Shorts and short sleeves signal the coming of spring and summer, but they are often accompanied by the leaping and biting of ticks.
While ticks are present in Bucks County every year, the threat is a worse this spring than it has been in past years.
Dr. Richard Cooper is an entomologist (someone who studies insects) and one of the owners of Cooper Pest Solutions. He has about 30 years of experience in the pest control industry, and by far, spring of 2017 is the worst for ticks in his memory.
The mild Winter Bucks County experienced, in addition to the bustling rodent population means that ticks are more prevalent than as far as Cooper can remember.
“This is probably the worst tick season that we have ever seen as far as my history in the industry,” Cooper explained.
The higher survival rate in ticks likely means that more people are getting bitten. More bites means potentially more disease being spread, which is the scariest part of getting bitten by a tick.
Of the seven human-biting ticks that are commonly known to live in the United States, the Centers for Disease Control and Prevention reports four are known to inhabit the Bucks County region.
From the CDC:
Ticks find their hosts by detecting animals´ breath and body odors, or by sensing body heat, moisture, and vibrations. Some species can even recognize a shadow. In addition, ticks pick a place to wait by identifying well-used paths. Then they wait for a host, resting on the tips of grasses and shrubs. Ticks can’t fly or jump, but many tick species wait in a position known as “questing”.
While questing, ticks hold onto leaves and grass by their third and fourth pair of legs. They hold the first pair of legs outstretched, waiting to climb on to the host. When a host brushes the spot where a tick is waiting, it quickly climbs aboard. Some ticks will attach quickly and others will wander, looking for places like the ear, or other areas where the skin is thinner.
The most notable disease that people associate with ticks is Lyme disease. If it isn’t treated early, it can lead to a lifetime of symptoms. Early lyme indicators include a spreading rash, fever, muscle aches and headaches, according to Dr. Ronald Goren, a specialist in infectious diseases at St. Mary’s Medical Center in Middletown.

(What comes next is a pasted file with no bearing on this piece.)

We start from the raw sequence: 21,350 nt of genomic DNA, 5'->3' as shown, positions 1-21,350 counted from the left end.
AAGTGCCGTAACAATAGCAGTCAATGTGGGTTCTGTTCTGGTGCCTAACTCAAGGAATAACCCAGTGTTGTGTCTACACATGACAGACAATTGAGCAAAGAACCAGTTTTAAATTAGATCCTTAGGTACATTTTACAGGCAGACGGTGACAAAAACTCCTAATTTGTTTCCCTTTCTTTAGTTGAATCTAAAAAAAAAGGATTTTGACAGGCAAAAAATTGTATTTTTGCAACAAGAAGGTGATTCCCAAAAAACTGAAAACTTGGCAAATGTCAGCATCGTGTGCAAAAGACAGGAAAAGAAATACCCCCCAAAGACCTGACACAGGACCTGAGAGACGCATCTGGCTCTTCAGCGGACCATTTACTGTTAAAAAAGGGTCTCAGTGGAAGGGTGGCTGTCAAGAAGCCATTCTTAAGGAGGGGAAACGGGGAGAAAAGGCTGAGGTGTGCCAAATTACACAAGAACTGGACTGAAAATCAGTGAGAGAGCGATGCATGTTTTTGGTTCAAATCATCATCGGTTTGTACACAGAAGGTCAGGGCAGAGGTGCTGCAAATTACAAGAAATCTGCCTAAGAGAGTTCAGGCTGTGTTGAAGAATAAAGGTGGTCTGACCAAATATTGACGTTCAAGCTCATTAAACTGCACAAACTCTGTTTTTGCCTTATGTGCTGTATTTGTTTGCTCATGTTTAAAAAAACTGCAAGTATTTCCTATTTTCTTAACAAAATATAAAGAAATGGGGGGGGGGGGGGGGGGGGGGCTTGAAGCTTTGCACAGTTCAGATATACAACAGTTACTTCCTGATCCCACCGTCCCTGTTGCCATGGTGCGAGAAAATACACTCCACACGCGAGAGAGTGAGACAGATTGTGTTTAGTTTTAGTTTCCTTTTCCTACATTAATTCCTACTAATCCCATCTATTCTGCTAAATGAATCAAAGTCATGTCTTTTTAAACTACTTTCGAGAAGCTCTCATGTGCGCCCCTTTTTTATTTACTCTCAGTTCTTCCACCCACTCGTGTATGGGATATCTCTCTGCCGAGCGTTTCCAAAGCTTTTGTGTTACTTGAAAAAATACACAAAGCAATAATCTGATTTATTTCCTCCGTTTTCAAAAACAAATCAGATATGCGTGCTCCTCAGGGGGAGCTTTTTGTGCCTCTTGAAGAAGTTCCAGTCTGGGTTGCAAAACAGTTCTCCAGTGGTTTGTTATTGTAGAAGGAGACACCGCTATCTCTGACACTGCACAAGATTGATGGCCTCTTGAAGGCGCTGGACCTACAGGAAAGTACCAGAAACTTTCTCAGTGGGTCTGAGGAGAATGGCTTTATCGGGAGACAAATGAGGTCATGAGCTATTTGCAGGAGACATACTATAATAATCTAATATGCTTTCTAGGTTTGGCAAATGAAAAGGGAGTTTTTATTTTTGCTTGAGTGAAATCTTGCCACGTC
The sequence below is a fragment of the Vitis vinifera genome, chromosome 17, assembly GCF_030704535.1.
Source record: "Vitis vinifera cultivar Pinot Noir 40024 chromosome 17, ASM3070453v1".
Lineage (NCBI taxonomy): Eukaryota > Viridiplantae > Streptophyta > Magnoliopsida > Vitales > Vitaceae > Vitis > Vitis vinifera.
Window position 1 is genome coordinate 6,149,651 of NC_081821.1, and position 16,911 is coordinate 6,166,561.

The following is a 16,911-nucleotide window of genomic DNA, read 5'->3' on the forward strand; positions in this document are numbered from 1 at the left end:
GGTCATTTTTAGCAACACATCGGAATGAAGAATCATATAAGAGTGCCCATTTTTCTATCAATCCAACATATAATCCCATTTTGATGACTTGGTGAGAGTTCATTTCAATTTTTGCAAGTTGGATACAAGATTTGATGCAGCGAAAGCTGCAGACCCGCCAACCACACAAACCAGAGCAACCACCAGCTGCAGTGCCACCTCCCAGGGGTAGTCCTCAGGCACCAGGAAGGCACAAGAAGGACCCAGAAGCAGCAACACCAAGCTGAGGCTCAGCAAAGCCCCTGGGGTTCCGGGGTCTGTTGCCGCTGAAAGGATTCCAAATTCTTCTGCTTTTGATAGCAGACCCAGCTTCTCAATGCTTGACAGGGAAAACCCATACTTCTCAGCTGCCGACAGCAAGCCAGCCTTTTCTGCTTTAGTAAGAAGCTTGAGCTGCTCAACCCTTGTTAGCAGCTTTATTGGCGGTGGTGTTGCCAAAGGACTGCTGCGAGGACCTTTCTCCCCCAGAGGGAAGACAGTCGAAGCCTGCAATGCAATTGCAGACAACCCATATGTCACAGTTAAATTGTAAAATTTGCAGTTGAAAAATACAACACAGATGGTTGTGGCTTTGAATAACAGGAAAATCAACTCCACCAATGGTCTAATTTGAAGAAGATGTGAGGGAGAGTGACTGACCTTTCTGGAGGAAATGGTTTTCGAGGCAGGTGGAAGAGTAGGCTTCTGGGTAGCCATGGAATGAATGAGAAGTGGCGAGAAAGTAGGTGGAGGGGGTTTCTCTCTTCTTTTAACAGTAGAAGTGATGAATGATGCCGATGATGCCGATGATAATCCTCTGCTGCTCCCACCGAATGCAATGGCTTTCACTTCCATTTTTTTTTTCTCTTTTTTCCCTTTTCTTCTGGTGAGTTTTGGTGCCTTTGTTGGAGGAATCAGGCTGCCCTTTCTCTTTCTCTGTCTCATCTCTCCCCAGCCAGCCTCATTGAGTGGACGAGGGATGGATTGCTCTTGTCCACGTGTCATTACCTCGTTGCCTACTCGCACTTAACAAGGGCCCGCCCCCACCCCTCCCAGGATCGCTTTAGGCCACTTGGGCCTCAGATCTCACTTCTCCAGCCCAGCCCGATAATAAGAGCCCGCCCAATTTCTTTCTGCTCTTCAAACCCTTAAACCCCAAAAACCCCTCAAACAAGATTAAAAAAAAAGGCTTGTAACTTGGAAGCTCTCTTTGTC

As far as people coming into the doctor or emergency room for tick bites, there is not an easily searchable database. Dr. David Jaslow, the medical director of the emergency department at Lower Bucks Hospital in Bristol Township explained that while there are people coming into the emergency room, it is impossible to tell just how many.
“You never really know whether incidents are going up or if reporting is going up,” Jaslow explained.
The best way to protect yourself from tick borne illnesses is prevention, according to Jaslow.
“If a tick bites you, you really have no control over what diseases the tick is carrying,” Jaslow said. “The key is to do an inspection as close as possible to when you leave a wooded area,” he added.
“They want you to wear long sleeves and long pants, but that is not something people are going to do (in warm weather),” Goren said with a laugh.
Otherwise, DEET-based repellents such as Off! can help to keep ticks from biting, experts said.
If you are bitten by a tick, as long as it is removed within about 24 hours, there is a very low chance that that any diseases it was carrying would be transmitted, according to Cooper.
The Powassan virus has made headlines recently. According to Goren and Cooper, while the disease is dangerous, it is so rare that most regular folks shouldn’t be too worried about contracting it. Prevention is key for the Powassan virus. According to Cooper, there is no confirmed time for transmission, but it is substantially shorter than the 24 hours other tick-borne diseases demand.
In the case you come across a tick while checking yourself or someone else, you can remove it with a pair of fine tweezers by gripping it as close to the mouth as possible and pulling straight up, Cooper explained.
“Avoid folklore remedies such as “painting” the tick with nail polish or petroleum jelly, or using heat to make the tick detach from the skin. Your goal is to remove the tick as quickly as possible–not waiting for it to detach,” the CDC states in their medical literature.